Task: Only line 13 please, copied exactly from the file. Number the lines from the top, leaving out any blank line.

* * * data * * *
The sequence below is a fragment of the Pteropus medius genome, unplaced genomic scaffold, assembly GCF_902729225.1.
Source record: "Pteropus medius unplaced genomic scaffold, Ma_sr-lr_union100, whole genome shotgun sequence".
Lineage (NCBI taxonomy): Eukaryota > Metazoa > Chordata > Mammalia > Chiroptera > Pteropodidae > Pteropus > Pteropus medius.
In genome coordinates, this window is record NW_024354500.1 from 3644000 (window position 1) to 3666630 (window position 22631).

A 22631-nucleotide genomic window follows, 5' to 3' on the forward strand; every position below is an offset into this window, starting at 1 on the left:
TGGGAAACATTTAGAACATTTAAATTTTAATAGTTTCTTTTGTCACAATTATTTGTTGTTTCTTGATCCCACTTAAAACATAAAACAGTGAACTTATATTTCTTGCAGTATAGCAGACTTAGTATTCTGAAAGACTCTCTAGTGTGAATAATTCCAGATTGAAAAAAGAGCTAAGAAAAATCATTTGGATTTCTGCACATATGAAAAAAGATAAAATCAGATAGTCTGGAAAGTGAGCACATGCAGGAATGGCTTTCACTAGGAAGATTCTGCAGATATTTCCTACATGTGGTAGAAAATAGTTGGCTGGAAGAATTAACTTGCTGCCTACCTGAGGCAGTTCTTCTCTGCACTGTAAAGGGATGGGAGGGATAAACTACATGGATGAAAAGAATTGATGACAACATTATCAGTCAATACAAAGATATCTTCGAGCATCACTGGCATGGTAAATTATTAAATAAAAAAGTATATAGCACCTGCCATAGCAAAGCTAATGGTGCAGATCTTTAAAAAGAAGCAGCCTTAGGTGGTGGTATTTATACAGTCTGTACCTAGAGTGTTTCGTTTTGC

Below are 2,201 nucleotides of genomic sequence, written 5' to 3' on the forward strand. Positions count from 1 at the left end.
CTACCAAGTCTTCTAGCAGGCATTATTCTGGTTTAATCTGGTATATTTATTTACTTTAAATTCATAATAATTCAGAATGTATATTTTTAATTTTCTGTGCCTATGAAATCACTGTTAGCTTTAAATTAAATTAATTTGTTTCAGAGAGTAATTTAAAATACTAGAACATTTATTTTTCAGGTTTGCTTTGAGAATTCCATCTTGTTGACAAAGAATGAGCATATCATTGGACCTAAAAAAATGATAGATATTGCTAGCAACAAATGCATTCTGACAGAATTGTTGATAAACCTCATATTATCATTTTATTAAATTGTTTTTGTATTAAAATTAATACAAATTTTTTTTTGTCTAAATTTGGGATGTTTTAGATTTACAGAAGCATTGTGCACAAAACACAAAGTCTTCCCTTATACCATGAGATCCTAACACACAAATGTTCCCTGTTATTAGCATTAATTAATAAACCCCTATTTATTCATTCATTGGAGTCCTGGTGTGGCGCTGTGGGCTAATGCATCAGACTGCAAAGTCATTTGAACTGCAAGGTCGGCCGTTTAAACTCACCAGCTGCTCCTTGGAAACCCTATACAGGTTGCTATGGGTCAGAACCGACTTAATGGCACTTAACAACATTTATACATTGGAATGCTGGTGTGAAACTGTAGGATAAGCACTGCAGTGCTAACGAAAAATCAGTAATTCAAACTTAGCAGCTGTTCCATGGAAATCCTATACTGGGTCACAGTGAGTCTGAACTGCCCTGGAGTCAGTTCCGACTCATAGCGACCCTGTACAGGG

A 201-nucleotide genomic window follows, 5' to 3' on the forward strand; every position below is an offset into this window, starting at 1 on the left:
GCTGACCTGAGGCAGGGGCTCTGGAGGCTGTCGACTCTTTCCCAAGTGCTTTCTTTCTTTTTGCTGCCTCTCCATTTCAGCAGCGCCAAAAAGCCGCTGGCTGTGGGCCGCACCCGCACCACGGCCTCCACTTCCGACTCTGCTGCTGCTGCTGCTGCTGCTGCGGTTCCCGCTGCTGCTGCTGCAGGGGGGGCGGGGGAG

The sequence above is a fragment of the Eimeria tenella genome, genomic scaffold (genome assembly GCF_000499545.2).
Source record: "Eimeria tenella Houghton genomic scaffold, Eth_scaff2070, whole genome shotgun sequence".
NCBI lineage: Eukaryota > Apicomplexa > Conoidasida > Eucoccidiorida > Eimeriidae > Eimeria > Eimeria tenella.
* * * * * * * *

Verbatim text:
NCBI lineage: Eukaryota > Apicomplexa > Conoidasida > Eucoccidiorida > Eimeriidae > Eimeria > Eimeria tenella.